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Zigbee adherents don’t have a dramatic number of products with which to outfit their smart home, so it’s always good news to see some innovation in the category. With this expansion of its Decora Smart product line, Leviton now has a collection of Zigbee 3.0-certified smart lighting products offering a variety of security and performance updates.
Leviton’s model DG3HL plug-in dimmer looks identical to the company’s other plug-in dimmers, including its Wi-Fi and Z-Wave versions. The compact device features a single two-prong outlet, positioned downward—so you’ll need to install it in the lower outlet to avoid blocking the second outlet in a standard receptacle.
A small button on the face of the device is illuminated in green when the switch is turned off (serving as a nightlight, since it can’t be disabled), and the button can be used to manually turn the switch on or off. The DG3HL supports a maximum load of 300 watts, and again, it’s designed with dimmable devices in mind (e.g., a lamp. If you have non-dimming needs, consider instead the Leviton Decora Smart DG15A, which offers a grounded outlet that can support small appliances, such as a fan with up to a 0.5-horsepower motor.)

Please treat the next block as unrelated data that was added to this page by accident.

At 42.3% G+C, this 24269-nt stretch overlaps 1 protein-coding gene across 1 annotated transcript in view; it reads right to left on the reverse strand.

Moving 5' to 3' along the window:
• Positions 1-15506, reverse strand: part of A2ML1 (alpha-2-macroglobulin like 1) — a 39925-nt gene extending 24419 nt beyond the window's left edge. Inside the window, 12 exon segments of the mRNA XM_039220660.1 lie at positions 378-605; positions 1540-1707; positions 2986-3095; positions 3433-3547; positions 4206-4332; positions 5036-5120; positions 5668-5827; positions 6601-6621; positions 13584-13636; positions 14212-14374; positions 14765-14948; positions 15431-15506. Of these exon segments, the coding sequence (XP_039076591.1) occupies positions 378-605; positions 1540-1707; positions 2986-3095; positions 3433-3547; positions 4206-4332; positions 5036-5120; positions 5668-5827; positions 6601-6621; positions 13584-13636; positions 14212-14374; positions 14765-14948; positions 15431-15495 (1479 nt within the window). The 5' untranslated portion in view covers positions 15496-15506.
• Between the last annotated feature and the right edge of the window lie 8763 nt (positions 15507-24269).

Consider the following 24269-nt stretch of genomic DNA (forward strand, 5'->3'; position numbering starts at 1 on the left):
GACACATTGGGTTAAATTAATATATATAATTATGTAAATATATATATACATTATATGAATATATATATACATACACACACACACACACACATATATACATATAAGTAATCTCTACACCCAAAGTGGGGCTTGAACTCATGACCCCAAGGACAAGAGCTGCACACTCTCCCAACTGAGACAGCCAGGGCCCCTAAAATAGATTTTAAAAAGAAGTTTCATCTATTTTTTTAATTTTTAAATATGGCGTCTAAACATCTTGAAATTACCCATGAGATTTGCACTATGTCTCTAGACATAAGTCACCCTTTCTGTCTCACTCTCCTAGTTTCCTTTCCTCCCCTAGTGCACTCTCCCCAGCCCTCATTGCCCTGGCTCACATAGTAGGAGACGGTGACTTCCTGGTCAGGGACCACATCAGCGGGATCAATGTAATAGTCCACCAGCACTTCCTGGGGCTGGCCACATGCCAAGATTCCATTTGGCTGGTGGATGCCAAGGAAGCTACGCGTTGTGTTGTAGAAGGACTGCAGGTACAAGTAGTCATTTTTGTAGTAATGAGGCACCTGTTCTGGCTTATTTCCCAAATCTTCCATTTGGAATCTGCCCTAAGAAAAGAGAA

I’ll start with the plusses, though there aren’t many. I attempted to pair the DG3HL with an Amazon Echo Plus and it quickly discovered the device and added it to my Alexa smart home network. (The plug also supports the Xfinity Home Touch Screen, but SmartThings certification is still in process.) The plug works well enough with Alexa, but at a range of about 50 feet from my Echo Plus Zigbee hub, performance was erratic, with the plug frequently showing a “Device is unresponsive” error. When I moved it closer, the errors went away. (Zigbee devices form a mesh network, so deploying any Zigbee device—including another smart plug—at closer range to the hub should help with longer-range deployments, because device acts as a repeater.)
And now for the bad news. First, the range of dimming is decidedly weak. The difference between 100-percent brightness and 20-percent brightness on a standard LED bulb was marginal at best, and I really had to watch closely to see much of a difference in the lighting quality at all. This is compounded by the fact that the hardware button on the plug does not support dimming at all; you can only dim and brighten via voice or the Alexa app. Typically, one would hold the hardware button down to dim or brighten the light, but with the DG3HL, this doesn’t work. The button is strictly an on/off switch.
Unless you’re taken with the relatively small size of Leviton’s product—or Xfinity Home certification is uber important to you—Leviton just doesn’t give buyers a lot of reasons to choose its DG3HL over the competition.